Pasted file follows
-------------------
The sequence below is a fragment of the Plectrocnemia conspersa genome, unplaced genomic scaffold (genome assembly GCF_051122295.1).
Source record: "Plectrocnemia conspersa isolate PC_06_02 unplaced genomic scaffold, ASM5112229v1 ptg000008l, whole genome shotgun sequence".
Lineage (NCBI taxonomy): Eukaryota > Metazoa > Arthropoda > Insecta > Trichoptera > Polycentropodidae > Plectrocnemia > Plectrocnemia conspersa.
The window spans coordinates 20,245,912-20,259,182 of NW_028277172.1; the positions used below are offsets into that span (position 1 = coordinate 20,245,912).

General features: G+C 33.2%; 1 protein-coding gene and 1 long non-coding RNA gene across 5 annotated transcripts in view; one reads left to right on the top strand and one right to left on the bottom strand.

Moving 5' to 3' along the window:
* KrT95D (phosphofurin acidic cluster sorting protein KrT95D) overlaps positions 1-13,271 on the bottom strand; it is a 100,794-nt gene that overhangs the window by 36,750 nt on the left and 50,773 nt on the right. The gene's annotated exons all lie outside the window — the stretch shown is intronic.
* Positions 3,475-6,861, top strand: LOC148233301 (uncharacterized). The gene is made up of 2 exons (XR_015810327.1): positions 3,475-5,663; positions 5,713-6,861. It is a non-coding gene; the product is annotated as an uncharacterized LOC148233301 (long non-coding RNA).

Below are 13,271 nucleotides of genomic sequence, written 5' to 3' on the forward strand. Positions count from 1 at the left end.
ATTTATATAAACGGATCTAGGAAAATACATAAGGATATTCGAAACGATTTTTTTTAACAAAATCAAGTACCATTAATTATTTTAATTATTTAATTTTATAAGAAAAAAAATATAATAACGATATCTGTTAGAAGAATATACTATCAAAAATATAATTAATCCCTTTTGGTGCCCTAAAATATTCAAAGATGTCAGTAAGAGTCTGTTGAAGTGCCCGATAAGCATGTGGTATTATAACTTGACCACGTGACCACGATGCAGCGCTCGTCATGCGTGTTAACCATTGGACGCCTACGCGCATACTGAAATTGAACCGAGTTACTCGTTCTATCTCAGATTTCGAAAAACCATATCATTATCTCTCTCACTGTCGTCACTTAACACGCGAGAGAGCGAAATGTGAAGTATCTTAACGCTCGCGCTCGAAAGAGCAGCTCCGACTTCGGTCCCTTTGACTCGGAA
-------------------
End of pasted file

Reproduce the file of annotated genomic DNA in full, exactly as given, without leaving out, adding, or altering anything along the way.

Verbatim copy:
The sequence below is a fragment of the Plectrocnemia conspersa genome, unplaced genomic scaffold (genome assembly GCF_051122295.1).
Source record: "Plectrocnemia conspersa isolate PC_06_02 unplaced genomic scaffold, ASM5112229v1 ptg000008l, whole genome shotgun sequence".
Lineage (NCBI taxonomy): Eukaryota > Metazoa > Arthropoda > Insecta > Trichoptera > Polycentropodidae > Plectrocnemia > Plectrocnemia conspersa.
The window spans coordinates 20,245,912-20,259,182 of NW_028277172.1; the positions used below are offsets into that span (position 1 = coordinate 20,245,912).

General features: G+C 33.2%; 1 protein-coding gene and 1 long non-coding RNA gene across 5 annotated transcripts in view; one reads left to right on the top strand and one right to left on the bottom strand.

Moving 5' to 3' along the window:
* KrT95D (phosphofurin acidic cluster sorting protein KrT95D) overlaps positions 1-13,271 on the bottom strand; it is a 100,794-nt gene that overhangs the window by 36,750 nt on the left and 50,773 nt on the right. The gene's annotated exons all lie outside the window — the stretch shown is intronic.
* Positions 3,475-6,861, top strand: LOC148233301 (uncharacterized). The gene is made up of 2 exons (XR_015810327.1): positions 3,475-5,663; positions 5,713-6,861. It is a non-coding gene; the product is annotated as an uncharacterized LOC148233301 (long non-coding RNA).

Below are 13,271 nucleotides of genomic sequence, written 5' to 3' on the forward strand. Positions count from 1 at the left end.
ATTTATATAAACGGATCTAGGAAAATACATAAGGATATTCGAAACGATTTTTTTTAACAAAATCAAGTACCATTAATTATTTTAATTATTTAATTTTATAAGAAAAAAAATATAATAACGATATCTGTTAGAAGAATATACTATCAAAAATATAATTAATCCCTTTTGGTGCCCTAAAATATTCAAAGATGTCAGTAAGAGTCTGTTGAAGTGCCCGATAAGCATGTGGTATTATAACTTGACCACGTGACCACGATGCAGCGCTCGTCATGCGTGTTAACCATTGGACGCCTACGCGCATACTGAAATTGAACCGAGTTACTCGTTCTATCTCAGATTTCGAAAAACCATATCATTATCTCTCTCACTGTCGTCACTTAACACGCGAGAGAGCGAAATGTGAAGTATCTTAACGCTCGCGCTCGAAAGAGCAGCTCCGACTTCGGTCCCTTTGACTCGGAA